As we reported earlier, Apple has just released watchOS 4.1 beta 1 to developers, which brings the promised LTE music streaming to the Series 3 Apple Watch with LTE.
WatchOS 4.1 contains three notable features: First and foremost, the updated Music app allows access to your entire iCloud Music Library. This means that you’ll no longer have to sync songs in order to play them directly on your Apple Watch. It also means that you can use Siri to directly request playback of any song from Apple’s vast collection of 40 million tracks. Have a look at our hands-on video as we take Apple Watch music streaming for a test drive.
The second big feature is a brand new app, the Radio app. The Radio app is, as its name implies, a radio for playing back Beats 1 music and various Apple Music radio stations. As expected, it can also be used to play third-party stations like NPR, CBS Radio, and ESPN.
In its release notes, Apple states that ESPN playback isn’t currently functioning and the Radio app doesn’t yet support cellular playback. For the record, I was able to make stations like NPR Radio work via cellular.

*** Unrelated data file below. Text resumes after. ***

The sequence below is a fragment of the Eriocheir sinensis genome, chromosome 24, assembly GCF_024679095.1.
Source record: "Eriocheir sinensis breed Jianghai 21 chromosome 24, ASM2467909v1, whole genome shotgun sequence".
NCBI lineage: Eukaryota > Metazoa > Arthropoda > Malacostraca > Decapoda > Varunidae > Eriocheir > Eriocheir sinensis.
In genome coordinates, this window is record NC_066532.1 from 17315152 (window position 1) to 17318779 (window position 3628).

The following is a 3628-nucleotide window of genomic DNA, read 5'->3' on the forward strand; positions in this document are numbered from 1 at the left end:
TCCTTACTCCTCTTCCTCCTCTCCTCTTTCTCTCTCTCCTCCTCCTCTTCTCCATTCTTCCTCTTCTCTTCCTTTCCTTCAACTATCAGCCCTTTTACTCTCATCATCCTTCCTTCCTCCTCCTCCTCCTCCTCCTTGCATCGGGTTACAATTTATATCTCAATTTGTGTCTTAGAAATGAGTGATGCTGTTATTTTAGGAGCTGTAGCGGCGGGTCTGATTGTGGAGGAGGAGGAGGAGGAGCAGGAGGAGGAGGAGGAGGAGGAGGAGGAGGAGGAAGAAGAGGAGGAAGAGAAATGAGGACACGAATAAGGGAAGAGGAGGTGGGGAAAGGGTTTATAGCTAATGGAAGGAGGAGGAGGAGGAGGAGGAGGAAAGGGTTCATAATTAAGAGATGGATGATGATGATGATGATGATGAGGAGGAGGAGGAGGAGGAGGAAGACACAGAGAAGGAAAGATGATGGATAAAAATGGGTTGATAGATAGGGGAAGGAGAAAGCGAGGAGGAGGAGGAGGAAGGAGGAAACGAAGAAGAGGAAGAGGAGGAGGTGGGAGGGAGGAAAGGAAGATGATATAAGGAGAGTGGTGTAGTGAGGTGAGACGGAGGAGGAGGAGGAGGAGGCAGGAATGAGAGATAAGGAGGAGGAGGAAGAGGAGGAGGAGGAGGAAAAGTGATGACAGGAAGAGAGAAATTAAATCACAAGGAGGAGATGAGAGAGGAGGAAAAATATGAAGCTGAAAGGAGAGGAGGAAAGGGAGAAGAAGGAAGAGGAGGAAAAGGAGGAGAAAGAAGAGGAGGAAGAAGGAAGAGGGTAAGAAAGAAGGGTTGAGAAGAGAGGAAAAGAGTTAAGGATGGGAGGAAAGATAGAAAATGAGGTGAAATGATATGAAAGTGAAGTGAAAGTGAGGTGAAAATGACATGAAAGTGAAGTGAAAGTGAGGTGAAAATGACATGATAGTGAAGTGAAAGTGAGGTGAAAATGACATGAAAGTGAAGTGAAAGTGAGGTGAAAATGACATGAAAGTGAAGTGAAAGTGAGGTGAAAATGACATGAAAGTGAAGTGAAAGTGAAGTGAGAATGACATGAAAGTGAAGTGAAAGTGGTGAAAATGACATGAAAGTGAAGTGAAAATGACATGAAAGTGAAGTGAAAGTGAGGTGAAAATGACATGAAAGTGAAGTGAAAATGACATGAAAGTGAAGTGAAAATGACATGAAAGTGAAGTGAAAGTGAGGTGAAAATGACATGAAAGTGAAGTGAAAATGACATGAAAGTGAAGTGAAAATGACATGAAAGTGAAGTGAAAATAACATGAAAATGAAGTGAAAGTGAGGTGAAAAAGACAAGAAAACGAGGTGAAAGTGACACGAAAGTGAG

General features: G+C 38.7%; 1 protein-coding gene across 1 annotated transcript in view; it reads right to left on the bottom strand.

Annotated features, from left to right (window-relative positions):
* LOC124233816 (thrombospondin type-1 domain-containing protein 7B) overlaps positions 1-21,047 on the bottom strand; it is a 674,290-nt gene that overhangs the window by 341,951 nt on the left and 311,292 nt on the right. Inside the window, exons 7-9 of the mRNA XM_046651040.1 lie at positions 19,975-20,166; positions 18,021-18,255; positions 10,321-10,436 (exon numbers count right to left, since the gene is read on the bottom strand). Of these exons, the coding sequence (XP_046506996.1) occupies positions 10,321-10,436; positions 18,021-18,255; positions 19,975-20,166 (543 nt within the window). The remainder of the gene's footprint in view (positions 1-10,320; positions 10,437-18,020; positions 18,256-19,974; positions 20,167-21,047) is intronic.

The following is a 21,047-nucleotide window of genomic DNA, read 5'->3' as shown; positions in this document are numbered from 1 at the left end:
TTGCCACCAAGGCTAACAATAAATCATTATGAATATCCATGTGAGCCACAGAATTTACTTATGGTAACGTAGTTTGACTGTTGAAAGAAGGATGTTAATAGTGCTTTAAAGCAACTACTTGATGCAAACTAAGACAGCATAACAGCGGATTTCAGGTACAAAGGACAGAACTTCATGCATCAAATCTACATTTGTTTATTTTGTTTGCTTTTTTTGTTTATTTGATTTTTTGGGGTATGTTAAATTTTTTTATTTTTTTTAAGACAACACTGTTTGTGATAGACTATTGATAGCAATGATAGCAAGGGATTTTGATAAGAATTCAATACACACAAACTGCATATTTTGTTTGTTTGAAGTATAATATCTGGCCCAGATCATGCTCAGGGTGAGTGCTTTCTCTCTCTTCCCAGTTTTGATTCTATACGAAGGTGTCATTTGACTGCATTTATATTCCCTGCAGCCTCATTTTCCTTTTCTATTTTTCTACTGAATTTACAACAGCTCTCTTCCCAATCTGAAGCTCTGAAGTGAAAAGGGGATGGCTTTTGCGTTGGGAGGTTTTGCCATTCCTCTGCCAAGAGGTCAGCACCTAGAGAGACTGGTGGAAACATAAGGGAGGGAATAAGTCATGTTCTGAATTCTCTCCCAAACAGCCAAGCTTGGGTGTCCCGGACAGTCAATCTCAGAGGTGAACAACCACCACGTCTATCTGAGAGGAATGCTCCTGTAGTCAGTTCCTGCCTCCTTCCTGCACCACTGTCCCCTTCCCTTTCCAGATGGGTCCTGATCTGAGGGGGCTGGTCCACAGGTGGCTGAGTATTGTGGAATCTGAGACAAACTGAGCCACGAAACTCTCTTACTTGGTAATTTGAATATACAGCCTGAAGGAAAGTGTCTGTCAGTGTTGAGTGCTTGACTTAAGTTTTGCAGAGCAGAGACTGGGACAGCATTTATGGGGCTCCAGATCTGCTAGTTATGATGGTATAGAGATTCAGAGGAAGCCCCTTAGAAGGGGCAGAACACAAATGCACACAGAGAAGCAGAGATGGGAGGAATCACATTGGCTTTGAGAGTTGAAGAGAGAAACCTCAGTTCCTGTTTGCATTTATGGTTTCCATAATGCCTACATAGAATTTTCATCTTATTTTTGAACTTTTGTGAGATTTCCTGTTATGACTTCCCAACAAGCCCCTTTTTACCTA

The final big feature, one that will matter most to Apple Watch Series 3 with LTE owners, is the availability to stream music not only via a paired iPhone or via Wi-Fi, but directly via cellular connectivity. That means that you can be out and about, away from your iPhone or away from a Wi-Fi connection, and still enjoy music playback from the vast Apple Music library. That’s a huge deal for Apple Watch Series 3 with LTE owners, and a bonafide reason to opt for the LTE version if you prefer to leave your phone behind while engaging in workouts.
I tested out cellular music playback capability with a pair of AirPods, and the sound quality was excellent. The AirPods + Apple Watch Series 3 with LTE make for a killer combination, and I suspect that Apple will sell lots of watches based on this feature alone.